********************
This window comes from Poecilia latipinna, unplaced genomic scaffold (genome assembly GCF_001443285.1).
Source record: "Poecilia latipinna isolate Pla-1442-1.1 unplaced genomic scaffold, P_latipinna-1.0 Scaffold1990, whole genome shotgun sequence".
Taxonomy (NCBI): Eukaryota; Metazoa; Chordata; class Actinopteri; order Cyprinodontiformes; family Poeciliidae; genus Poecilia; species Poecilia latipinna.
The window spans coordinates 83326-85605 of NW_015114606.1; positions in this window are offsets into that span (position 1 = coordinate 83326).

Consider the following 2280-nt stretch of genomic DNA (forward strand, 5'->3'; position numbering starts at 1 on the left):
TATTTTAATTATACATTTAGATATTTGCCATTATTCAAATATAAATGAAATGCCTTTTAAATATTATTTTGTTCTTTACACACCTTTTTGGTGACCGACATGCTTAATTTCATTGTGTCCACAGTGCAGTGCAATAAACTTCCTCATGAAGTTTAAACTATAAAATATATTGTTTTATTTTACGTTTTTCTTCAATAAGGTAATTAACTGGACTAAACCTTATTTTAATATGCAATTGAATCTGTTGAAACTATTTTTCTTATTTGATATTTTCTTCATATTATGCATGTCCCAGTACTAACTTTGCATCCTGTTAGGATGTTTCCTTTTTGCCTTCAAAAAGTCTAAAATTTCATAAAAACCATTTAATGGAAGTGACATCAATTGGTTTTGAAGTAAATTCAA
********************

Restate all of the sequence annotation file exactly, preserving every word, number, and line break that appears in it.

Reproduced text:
This window comes from Poecilia latipinna, unplaced genomic scaffold (genome assembly GCF_001443285.1).
Source record: "Poecilia latipinna isolate Pla-1442-1.1 unplaced genomic scaffold, P_latipinna-1.0 Scaffold1990, whole genome shotgun sequence".
Taxonomy (NCBI): Eukaryota; Metazoa; Chordata; class Actinopteri; order Cyprinodontiformes; family Poeciliidae; genus Poecilia; species Poecilia latipinna.
The window spans coordinates 83326-85605 of NW_015114606.1; positions in this window are offsets into that span (position 1 = coordinate 83326).

Consider the following 2280-nt stretch of genomic DNA (forward strand, 5'->3'; position numbering starts at 1 on the left):
TATTTTAATTATACATTTAGATATTTGCCATTATTCAAATATAAATGAAATGCCTTTTAAATATTATTTTGTTCTTTACACACCTTTTTGGTGACCGACATGCTTAATTTCATTGTGTCCACAGTGCAGTGCAATAAACTTCCTCATGAAGTTTAAACTATAAAATATATTGTTTTATTTTACGTTTTTCTTCAATAAGGTAATTAACTGGACTAAACCTTATTTTAATATGCAATTGAATCTGTTGAAACTATTTTTCTTATTTGATATTTTCTTCATATTATGCATGTCCCAGTACTAACTTTGCATCCTGTTAGGATGTTTCCTTTTTGCCTTCAAAAAGTCTAAAATTTCATAAAAACCATTTAATGGAAGTGACATCAATTGGTTTTGAAGTAAATTCAA